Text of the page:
This story is by Stacey Brown and was part of our 2020 Summer Writing Contest. You can find all the writing contest stories here.
The ceiling was lower than yesterday. The walls had advanced closer to the bed, even the furniture loomed larger. She lay on the bed, sweating under the tangle of restraining blankets, and pondered the change with little surprise. Daily the room compacted. The nightstand was nearer, buried in debris in the airless shadows. Heavy shutters bound the windows. She’d wanted curtains on those windows, not shutters.
No, her mother had said, the streetlamp will keep you awake. Be practical.
Her mother had chosen most of the furniture in her house. The style she’d wanted wasn’t right. Her mother was helping her decorate, she was fixing everything, so it would be stylish, a lovely presentation. People didn’t like those deep jewel colors.
Be practical, Be reasonable.
The sound of those two words made her nauseous. She’d heard them all her life, insinuating words. She wasn’t competent to make these decisions; the words said.
A concert? No, you can’t go. Be reasonable! It’s not safe. A party? No. That outfit, no. Then, not that college. No, you can’t move away, no you can’t travel by yourself. Her mother scrubbed her neck with powdered toilet cleanser, she couldn’t be trusted to keep clean, she was a dirty child. They insisted on their name on her bank account, her bills. They wouldn’t give her the password they’d used to freeze her credit. If she ever moved, she could not turn utilities on or get a phone. She couldn’t buy a car. All to help, to keep her safe.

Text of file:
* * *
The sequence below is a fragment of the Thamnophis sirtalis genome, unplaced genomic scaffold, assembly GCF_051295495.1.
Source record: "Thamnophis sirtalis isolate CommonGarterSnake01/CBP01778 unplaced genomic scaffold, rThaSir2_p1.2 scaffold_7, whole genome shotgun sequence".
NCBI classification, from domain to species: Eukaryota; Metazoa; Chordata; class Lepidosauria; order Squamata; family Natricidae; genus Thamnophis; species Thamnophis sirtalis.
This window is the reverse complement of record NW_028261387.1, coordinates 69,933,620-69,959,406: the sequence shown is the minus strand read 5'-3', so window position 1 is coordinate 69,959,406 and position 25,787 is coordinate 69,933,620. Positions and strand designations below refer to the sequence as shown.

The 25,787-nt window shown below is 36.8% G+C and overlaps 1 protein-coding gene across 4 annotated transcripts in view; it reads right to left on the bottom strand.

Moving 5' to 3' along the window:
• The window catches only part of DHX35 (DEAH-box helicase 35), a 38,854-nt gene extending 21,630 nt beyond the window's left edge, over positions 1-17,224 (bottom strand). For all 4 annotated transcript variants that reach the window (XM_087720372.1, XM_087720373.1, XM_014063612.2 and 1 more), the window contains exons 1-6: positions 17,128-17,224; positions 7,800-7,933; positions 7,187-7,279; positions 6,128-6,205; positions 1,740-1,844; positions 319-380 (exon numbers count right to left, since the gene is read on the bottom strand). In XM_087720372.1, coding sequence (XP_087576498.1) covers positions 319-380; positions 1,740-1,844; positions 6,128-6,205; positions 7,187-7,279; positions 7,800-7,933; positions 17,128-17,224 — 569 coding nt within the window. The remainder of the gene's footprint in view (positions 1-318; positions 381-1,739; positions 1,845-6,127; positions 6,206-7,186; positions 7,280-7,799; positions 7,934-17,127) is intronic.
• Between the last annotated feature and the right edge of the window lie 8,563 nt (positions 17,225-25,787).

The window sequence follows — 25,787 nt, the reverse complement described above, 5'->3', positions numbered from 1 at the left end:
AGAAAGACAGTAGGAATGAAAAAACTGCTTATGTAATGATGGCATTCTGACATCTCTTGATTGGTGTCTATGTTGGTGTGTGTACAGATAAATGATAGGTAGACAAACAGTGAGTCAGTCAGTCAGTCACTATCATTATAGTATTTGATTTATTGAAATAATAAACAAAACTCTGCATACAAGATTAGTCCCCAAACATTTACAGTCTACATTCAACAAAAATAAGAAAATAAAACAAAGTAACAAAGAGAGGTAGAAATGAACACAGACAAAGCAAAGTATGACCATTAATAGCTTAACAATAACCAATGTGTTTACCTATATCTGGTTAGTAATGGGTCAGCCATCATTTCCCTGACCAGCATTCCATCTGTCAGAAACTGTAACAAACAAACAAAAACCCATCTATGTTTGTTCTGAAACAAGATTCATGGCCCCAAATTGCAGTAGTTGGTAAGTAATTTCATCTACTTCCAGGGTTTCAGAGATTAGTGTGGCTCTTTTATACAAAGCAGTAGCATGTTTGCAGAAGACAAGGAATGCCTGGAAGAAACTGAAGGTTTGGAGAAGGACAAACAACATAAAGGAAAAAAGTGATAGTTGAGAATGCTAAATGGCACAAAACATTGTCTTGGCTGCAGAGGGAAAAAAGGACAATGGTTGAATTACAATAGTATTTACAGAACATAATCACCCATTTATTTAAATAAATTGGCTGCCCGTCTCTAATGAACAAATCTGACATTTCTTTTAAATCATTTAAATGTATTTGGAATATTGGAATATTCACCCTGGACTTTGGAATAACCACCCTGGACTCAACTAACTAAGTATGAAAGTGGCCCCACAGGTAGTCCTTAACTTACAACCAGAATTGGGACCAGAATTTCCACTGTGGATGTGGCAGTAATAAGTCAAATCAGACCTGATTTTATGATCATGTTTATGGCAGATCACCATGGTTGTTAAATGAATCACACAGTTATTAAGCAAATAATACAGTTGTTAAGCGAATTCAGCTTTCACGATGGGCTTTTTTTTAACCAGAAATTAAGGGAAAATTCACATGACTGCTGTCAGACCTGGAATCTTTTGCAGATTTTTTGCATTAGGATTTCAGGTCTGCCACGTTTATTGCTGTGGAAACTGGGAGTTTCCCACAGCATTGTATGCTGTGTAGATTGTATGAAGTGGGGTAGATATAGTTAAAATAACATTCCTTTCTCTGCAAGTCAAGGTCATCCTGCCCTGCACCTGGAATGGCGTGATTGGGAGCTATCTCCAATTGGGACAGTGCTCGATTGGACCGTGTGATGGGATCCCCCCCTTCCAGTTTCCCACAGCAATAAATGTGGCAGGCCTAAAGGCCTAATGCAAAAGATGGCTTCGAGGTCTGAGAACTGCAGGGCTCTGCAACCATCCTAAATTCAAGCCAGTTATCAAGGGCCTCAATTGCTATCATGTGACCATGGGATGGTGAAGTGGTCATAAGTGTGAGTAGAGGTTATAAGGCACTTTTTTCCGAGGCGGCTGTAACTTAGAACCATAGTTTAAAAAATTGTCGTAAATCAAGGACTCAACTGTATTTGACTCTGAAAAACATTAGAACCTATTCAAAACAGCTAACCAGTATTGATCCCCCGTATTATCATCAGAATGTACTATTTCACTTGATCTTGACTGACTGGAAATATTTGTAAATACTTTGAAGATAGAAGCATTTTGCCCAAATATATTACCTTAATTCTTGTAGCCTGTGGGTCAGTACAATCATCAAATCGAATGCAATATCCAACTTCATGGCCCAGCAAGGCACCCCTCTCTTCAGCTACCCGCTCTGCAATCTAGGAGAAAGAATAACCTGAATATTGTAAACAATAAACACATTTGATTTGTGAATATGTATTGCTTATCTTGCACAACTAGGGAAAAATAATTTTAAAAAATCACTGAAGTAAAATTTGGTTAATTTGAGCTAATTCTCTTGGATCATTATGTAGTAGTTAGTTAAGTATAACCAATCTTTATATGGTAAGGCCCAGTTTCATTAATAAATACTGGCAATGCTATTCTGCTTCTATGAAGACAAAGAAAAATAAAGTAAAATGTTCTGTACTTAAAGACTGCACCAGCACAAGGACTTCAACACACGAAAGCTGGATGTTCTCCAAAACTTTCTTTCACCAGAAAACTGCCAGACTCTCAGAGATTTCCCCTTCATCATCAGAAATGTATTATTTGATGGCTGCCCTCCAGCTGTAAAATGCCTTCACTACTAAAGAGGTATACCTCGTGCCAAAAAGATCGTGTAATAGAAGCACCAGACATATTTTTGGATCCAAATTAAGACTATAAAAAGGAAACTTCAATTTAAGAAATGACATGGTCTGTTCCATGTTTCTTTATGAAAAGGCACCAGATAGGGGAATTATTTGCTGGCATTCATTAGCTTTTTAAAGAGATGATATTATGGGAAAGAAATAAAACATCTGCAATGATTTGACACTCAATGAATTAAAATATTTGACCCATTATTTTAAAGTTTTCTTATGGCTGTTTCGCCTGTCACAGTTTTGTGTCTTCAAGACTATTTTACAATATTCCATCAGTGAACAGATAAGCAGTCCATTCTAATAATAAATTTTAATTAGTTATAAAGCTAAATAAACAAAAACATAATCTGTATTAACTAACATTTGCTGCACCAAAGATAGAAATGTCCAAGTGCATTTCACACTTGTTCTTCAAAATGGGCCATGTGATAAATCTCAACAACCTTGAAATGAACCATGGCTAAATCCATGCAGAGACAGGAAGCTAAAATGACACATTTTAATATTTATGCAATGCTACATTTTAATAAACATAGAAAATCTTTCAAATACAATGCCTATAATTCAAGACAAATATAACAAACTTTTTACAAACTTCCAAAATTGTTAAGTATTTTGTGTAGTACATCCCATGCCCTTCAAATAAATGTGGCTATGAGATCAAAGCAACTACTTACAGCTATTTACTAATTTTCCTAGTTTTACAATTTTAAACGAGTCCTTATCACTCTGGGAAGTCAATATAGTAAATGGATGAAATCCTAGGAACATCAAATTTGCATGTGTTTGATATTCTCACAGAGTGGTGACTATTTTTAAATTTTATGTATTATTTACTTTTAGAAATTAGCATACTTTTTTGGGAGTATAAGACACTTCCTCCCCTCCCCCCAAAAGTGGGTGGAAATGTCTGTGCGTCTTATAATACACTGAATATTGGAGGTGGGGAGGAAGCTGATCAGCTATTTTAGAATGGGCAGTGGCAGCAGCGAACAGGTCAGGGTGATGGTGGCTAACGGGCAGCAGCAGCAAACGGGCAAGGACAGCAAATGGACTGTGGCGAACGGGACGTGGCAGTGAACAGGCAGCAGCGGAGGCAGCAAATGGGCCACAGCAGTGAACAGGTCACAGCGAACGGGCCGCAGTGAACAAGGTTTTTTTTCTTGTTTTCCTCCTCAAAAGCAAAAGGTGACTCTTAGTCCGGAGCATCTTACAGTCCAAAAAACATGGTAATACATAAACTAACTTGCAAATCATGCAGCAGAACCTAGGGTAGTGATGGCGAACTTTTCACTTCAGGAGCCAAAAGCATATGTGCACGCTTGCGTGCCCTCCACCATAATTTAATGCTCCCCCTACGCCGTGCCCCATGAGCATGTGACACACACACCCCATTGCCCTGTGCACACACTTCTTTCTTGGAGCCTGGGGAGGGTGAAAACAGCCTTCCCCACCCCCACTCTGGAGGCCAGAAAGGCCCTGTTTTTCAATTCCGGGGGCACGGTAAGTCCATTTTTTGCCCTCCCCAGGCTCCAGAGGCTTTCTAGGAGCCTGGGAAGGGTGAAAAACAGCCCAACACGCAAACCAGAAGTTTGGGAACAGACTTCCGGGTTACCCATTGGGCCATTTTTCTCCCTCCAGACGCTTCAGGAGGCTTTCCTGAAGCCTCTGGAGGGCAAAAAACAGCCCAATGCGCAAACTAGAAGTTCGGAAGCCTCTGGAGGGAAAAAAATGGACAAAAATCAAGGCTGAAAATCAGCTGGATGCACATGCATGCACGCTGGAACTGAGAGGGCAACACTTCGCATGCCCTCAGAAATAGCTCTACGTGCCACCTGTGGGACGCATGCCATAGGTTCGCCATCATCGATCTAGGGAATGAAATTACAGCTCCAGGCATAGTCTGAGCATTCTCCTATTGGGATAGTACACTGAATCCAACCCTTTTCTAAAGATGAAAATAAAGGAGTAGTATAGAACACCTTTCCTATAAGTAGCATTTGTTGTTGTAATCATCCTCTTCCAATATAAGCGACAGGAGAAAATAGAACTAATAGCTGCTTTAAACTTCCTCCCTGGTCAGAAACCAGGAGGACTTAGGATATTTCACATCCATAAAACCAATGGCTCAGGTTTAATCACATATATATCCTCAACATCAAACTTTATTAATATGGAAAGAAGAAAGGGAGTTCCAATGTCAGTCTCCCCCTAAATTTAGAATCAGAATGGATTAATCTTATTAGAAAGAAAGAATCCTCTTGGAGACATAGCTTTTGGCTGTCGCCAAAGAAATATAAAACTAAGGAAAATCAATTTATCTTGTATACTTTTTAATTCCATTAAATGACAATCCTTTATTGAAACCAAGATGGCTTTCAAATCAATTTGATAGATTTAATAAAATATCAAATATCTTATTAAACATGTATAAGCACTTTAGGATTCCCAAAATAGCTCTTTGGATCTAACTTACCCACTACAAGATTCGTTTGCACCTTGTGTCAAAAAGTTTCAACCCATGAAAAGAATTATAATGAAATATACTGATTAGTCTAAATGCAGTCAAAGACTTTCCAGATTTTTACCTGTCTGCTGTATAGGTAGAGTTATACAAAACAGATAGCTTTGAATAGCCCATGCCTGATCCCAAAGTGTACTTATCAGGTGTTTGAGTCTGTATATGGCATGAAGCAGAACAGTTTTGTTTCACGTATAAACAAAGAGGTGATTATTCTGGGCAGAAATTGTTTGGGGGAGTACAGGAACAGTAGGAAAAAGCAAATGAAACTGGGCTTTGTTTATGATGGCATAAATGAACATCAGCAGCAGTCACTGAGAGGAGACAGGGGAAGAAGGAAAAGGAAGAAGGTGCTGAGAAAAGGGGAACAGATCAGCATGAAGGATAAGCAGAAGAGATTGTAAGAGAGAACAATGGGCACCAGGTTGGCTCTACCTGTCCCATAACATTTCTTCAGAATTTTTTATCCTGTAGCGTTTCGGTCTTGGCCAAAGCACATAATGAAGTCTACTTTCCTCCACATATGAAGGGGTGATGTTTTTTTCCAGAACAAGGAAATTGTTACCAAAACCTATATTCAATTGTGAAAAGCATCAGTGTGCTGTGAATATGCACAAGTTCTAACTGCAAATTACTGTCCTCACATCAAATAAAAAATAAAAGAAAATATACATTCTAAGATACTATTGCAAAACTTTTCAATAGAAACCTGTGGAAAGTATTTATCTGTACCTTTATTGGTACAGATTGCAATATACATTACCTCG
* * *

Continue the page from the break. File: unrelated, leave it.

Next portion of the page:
And her world continued to shrink.
The chair had shifted in the night. Invaded closer to where she lay. The room was sweltering. Her back ached from the rigid position. She was hungry. She wondered if the floor was lifting upward at the same rate the ceiling was lowering. She’d be able to touch the ceiling fan soon. It didn’t work anyway, there had seemed no point in fixing it.
Last summer she’d planned a trip. An expansive one, out of the country. Her mother had begged and cajoled her not to do it. Her father had threatened her. Then came the usual call.
Your poor mother can’t sleep. She’s worried herself sick over this. We won’t be around much longer, you know. You should have discussed this with us, we would have taken you somewhere, somewhere reasonable. That flight isn’t safe, you’ll get lost.
She’d cried, agonized, felt guilty and ashamed of herself. In the end, she’d gone. The trip itself had been pure happiness, freedom, but on the way home, the airline canceled a flight. She’d called her parents, tight with anxiety, to let them know she’d be home a day late. They fell apart.
Everything she did was a disaster, they’d tried to tell her, but she always just did whatever she wanted, didn’t care about anyone else.
They’d called her every hour until she was back in her own house. Her breath had compressed to brief gasps, constricting her lungs. By the time she got home she felt dead inside.